Storytelling, the last refuge of ad agency differentiation, is in trouble.
The signals are everywhere: Accenture’s acquisition of Droga5, the collapse of Barton F. Graf, even Bain’s purchase of Kantar Media from WPP. The consultant surge may not have killed Graf, but creativity has taken a hit. It’s like the demise of Pan Am in 1991, when the airline industry forever lost its romance.
Agencies mourn for Barton F. Graf but rationalize away the consultants, an error on the order of invading Russia in winter. The power of these giants can’t be ignored. The numbers are alarming:
The big four advertising holding companies—WPP, Omnicom, IPG, and Publicis—trail the stock market performances of both Accenture and the S&P 500. Over the last three years, Accenture is up 77%, and the S&P 500 up 41%. The holding companies? Down an average of 22%.
One consultant—Accenture ($124 billion)—has more than double the market value of the four holding companies combined ($52 billion). WPP and Publicis trade like utilities, with market capitalizations well below two times their book value. Accenture trades like Apple, at 10 times book value.
This is serious. Trends like this turn into seismic shifts as Wall Street moves value to those who create it.
Why are the consultants winning, and how can agencies turn the tide?
Some say the traditional ad industry didn’t keep up with the digital revolution, that Facebook and Google took billions of ad dollars that used to go to agencies. Creative be damned, they say; These platforms grow brands by sheer force of their data.
The holding companies haven’t ignored digital, but there’s more to it than that. Bob Garfield was one of the first to call out agencies for their adherence to “we will always have storytelling.” He derided the notion, saying he wanted to tell a famous creative director, “Don’t you see the future of your business depends on getting out of the ad-campaign mentality?”
That was five years ago.
He was a visionary then and merely right today.
Here’s a brutal truth: Agencies may have storytelling, but consultants have problem-solving.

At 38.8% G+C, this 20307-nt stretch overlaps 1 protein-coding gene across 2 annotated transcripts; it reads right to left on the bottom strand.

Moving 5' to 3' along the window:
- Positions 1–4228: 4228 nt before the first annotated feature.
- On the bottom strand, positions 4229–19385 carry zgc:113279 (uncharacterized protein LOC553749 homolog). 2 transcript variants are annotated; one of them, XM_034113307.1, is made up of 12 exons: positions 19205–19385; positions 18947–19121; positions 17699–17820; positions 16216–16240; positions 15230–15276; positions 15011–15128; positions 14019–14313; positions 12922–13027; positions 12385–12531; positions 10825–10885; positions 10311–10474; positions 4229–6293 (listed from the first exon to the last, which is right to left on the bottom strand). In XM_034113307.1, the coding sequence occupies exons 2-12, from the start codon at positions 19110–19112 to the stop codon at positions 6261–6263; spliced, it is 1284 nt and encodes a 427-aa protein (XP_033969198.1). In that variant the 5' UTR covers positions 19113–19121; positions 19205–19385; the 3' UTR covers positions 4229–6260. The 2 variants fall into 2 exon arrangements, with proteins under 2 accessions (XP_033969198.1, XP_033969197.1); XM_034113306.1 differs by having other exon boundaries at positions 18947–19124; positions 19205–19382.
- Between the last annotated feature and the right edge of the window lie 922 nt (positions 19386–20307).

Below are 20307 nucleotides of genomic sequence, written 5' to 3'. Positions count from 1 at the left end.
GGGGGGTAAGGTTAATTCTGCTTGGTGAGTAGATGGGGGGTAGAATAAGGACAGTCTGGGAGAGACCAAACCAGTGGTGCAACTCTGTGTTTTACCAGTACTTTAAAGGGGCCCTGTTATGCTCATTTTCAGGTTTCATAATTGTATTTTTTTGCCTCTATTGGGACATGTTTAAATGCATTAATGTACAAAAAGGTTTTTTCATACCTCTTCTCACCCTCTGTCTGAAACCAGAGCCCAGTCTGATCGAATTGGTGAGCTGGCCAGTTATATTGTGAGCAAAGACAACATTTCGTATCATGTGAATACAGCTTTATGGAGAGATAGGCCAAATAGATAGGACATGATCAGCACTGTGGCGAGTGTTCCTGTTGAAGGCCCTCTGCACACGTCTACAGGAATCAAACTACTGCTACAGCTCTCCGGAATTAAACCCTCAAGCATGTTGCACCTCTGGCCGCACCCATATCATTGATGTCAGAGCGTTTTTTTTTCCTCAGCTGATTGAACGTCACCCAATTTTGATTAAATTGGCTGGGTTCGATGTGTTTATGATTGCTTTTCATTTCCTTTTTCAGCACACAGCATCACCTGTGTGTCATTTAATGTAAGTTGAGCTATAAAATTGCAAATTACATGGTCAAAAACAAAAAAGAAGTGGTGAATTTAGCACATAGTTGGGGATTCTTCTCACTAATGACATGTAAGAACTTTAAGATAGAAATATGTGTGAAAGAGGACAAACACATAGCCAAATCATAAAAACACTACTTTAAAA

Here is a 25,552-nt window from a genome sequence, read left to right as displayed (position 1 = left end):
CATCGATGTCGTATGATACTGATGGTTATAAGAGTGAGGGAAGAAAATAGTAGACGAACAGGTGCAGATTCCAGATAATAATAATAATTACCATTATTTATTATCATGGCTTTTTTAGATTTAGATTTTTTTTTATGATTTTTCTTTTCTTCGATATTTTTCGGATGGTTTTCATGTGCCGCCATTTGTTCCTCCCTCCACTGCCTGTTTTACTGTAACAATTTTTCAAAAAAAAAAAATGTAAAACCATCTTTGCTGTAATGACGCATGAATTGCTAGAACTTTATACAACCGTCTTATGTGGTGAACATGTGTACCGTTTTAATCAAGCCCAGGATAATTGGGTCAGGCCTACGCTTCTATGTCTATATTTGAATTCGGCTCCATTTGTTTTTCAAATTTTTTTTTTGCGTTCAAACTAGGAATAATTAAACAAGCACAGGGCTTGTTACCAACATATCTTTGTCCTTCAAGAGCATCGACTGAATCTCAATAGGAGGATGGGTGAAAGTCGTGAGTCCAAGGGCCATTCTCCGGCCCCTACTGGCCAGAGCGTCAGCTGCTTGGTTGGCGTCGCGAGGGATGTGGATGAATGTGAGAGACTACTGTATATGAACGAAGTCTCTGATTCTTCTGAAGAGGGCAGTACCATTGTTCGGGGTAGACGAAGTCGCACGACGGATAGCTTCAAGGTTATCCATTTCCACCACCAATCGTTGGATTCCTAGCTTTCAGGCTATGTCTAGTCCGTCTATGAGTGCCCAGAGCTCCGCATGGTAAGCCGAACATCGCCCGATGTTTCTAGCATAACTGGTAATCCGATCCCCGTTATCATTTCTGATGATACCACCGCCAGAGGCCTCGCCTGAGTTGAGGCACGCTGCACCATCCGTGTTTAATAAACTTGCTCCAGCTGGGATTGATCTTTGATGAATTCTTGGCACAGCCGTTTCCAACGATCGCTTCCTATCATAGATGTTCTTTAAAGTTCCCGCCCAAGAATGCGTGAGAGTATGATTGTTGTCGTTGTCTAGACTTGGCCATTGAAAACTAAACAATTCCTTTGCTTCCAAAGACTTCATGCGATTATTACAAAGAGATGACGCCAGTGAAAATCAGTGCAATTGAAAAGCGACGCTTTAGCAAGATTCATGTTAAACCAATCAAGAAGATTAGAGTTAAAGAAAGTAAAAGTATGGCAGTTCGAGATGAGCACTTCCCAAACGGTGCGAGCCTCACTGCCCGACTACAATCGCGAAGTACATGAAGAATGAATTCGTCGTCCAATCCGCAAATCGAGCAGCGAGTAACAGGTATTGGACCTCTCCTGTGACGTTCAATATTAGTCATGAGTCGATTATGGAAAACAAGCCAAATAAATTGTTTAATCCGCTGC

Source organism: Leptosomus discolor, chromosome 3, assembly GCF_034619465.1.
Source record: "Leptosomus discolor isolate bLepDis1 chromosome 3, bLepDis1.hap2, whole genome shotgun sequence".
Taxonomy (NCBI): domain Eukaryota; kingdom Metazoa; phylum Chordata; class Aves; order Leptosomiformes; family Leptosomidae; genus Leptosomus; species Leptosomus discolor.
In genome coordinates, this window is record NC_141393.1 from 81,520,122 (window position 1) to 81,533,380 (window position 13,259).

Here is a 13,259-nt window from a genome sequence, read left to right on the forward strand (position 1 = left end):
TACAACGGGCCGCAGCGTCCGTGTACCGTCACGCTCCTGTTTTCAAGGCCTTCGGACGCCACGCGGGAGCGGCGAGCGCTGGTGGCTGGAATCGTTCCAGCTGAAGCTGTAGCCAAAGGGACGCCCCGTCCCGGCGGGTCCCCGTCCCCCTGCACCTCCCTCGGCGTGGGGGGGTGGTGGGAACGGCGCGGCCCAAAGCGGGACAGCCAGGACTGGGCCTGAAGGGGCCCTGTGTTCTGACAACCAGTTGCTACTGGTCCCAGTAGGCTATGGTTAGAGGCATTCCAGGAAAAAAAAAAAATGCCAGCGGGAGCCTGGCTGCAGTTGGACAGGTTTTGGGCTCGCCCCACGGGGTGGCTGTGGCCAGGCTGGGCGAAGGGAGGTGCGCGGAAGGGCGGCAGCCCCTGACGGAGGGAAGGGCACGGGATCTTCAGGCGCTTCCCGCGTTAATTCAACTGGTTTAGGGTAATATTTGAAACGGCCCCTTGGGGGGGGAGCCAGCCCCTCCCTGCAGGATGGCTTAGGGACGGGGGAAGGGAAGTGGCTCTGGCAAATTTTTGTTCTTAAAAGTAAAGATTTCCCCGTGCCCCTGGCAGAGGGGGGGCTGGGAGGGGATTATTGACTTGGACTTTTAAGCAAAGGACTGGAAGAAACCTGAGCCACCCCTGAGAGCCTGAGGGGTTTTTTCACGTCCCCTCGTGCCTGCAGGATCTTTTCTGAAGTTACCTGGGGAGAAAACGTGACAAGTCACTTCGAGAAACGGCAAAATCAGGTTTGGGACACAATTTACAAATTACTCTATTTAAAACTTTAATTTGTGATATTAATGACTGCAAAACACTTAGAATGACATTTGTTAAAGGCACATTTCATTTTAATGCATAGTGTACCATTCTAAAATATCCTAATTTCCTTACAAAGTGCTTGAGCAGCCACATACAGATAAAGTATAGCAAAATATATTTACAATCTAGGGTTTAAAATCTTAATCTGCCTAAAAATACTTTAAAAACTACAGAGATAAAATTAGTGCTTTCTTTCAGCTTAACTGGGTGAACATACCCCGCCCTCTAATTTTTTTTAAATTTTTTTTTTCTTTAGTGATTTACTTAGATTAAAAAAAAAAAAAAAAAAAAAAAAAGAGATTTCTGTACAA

They have pushed agencies into that lower-right quadrant where undifferentiated brands go to die. While agencies focus on messaging and marketing, consultants work the upper quadrant, solving problems that obsess the C-suite.
They dominate on several fronts.
At the highest level is future-state planning with their prowess in business and subject-matter expertise. Then there is cloud-based customer experience, with specializations in systems such as Salesforce and Amazon’s audience management platforms. Next is data strategy, where modern business industrializes Moneyball.
Last, there is traditional advertising and communications.
Consultants have focused on the first three, but now they’re moving into the last—territory that agencies have always owned.
These are the systems for building brands and creating audiences. Consultants compete in all of them and think like problem solvers. But most agencies fight on the ad front, clinging to storytelling.
It’s a losing battle, because the money is going elsewhere. Firms like McKinsey, for example, advise clients on how to set up $2 million Adobe Experience Cloud infrastructures designed to accelerate brand growth. That’s money and work that agencies never see.
There is a way for the industry to transform, but here’s the problem: Clients don’t buy storytelling anymore. They buy growth. Until agencies get that, they will struggle.
Here are examples of four questions that Postmodern Company X will ask both agencies and consultancies in a not-too-distant future:
The future state: We’re concerned about direct-to-consumer disruption. Assess where you see us heading in the next five years and identify the most critical problems we will encounter.
Experience: We want to run our brand predominantly from the cloud within the next two years. How would you approach this and in what systems do you have expertise?
Data: Outline how you would design and implement a data strategy that will help us increase brand penetration at double-digit levels in the next three years.
Advertising: We’re allocating 25% of our brand-growth budget to traditional marketing activities. Tell us what you recommend.
One softball question for agencies. Are the other questions outlandish? No. Billions of dollars have moved from “advertising” into these zones. Agencies won’t win requests for proposals like that unless they change. One of the reasons David Droga said he chose to sell to Accenture was because they could build things he couldn’t, and they understood things he did not. He also said that he wants to build businesses, not brands.
This is from one of our era’s creative icons.
To compete, agencies need a new business model. Success requires focusing creative energy on advanced problem-solving, giving up the fantasy that storytelling is supreme, and burying the ad-campaign mentality. It will mean new structures that are more nimble, more network-based, more distributive. But think about it: Wall Street might love disrupting the holding company model.
These are the essential strategies for how agencies must realign to emerge anew as a creative solutions industry. It’s the only way to retake the initiative from the consultants, who can buy creativity but can’t produce it.
Advertising need not fear the consultants. Consultants should fear the creative problem solvers they don’t see coming. But this only happens if agencies cure their addiction to storytelling and arm themselves with a new arsenal of weapons.
David Gutting is a senior vice president and director of strategic projects at Barkley, an independent creative and innovation company headquartered in Kansas City, Missouri.